Trampled Rose gives these young women a second chance at life. (Rebekah always insists on referring to the girls as “students,” never as “patients” or “clients”). The organization arranges for the girls to have surgery for their condition, and here they learn basic literacy and money management skills, as well as marketable trades such as cooking, sewing, basket weaving, jewelry making, and hairstyling. Most of these girls, Rebekah told me, have literally never held a pencil before coming there.



Currently 30 girls and women reside there, although in the past they have had as many as 70. Rebekah told me that they have never turned anyone away, although some of the girls find the program too demanding and wash out. “I’m not willing to give up my life for someone who isn’t willing to help herself,” she explained.

I asked from how far away do these girls come. Rebekah told me about one young woman who walked barefoot all the way from Somalia, carrying a two-year-old child with her. (The child was suffering from syphilis and cancer and died soon thereafter.)

The rehabilitation program takes one year. After that, Rebakah explained, they help the girls to rent houses – usually four girls to a house – and try to arrange apprenticeships for them. Most of these girls will never be able to return to their natal villages. If they re-marry, Rebekah told me, any children they have would be considered the property of their first husbands.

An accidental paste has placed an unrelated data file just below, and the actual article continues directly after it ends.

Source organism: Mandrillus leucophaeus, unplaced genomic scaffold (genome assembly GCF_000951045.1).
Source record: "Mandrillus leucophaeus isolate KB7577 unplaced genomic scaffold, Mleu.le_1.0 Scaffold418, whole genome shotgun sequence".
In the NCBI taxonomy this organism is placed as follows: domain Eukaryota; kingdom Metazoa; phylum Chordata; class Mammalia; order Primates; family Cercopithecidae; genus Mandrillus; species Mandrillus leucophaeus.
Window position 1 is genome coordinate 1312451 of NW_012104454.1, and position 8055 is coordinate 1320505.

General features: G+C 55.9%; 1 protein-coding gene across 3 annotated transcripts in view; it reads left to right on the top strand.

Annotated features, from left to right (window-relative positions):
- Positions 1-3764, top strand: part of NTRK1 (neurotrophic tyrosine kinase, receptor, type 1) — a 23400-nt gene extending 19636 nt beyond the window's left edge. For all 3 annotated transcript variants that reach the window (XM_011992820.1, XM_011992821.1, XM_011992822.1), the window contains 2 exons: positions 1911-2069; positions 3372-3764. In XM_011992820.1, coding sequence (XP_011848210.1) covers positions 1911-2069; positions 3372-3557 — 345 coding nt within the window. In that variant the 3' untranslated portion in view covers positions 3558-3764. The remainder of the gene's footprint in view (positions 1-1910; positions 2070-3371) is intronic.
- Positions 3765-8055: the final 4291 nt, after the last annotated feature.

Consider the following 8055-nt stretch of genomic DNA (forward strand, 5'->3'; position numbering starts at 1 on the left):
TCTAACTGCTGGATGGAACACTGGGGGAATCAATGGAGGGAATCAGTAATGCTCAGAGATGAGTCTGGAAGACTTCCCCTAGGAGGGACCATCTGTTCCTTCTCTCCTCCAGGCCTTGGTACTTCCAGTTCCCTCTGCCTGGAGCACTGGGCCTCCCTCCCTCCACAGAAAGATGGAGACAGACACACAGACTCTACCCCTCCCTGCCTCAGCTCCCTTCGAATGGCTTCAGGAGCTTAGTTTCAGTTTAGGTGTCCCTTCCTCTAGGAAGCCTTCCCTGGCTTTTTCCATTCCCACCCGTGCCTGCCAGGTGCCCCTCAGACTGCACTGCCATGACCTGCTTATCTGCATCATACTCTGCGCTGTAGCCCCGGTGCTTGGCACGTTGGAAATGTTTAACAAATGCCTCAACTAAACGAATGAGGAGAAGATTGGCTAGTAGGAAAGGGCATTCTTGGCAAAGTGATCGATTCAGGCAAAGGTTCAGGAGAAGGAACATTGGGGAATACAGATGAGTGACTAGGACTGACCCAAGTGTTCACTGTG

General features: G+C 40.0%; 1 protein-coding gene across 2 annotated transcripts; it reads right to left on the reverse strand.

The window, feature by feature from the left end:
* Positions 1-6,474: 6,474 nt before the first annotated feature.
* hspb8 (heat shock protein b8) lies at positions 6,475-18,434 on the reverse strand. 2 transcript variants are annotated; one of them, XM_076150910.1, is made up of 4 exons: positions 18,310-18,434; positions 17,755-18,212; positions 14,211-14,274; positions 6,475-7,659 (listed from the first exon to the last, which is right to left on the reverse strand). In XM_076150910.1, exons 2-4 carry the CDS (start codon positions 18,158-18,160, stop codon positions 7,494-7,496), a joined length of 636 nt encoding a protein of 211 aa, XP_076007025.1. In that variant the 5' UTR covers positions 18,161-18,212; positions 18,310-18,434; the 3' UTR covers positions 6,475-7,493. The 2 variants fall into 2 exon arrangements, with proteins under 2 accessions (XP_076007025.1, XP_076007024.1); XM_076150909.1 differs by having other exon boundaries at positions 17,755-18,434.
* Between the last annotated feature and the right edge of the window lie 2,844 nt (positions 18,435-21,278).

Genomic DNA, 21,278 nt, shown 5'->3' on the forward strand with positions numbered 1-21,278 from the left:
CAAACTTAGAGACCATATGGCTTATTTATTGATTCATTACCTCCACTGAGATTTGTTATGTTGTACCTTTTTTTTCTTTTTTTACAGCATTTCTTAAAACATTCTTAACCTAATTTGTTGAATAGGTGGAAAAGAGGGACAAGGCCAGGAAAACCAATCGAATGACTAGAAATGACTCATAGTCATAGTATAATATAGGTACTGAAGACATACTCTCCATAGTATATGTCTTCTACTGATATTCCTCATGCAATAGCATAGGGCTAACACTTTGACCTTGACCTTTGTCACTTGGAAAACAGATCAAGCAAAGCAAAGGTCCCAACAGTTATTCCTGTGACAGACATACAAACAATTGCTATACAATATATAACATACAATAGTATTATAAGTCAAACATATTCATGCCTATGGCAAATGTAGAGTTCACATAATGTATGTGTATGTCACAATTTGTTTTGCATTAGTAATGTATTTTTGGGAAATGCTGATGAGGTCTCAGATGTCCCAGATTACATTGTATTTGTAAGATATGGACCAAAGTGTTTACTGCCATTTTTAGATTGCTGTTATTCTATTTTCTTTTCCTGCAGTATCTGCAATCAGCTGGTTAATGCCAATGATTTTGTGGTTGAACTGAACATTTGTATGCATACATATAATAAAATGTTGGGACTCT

It was lunchtime by the time my wife Yaa and I arrived, but we toured the grounds and viewed the classrooms, the workshops, and the dormitories. Rebekah told me the girls are taught to maintain scrupulous personal hygiene, and that all their clothing and bedsheets are washed daily. Despite all these efforts, a faint scent of urine hung in the air.


We met Belaynish, who suffered a fistula as the result of female genital mutilation as a young girl (“Too young to remember,” I was told, when I asked). When she arrived at Trampled Rose, she was suffering from a severe infection and had been given two months to live. That was six years ago. It turned out her injuries were too severe to be corrected surgically, but she’s still here, and employed full-time at Trampled Rose as a nanny for the youngest girls and as a cleaner.


After enjoying some delicious lentil stew for lunch (Rebekah told me that between the dietary restrictions of the Muslims, and those of the Ethiopian Coptic Christians, it’s a lot less of a hassle just to serve a vegetarian diet, so that’s what they do) we tried to get the girls to talk about their experiences. None of them would talk about their lives prior to coming to Trampled Rose. Rebekah told me that criticizing one’s own family is strictly forbidden in Ethiopian culture.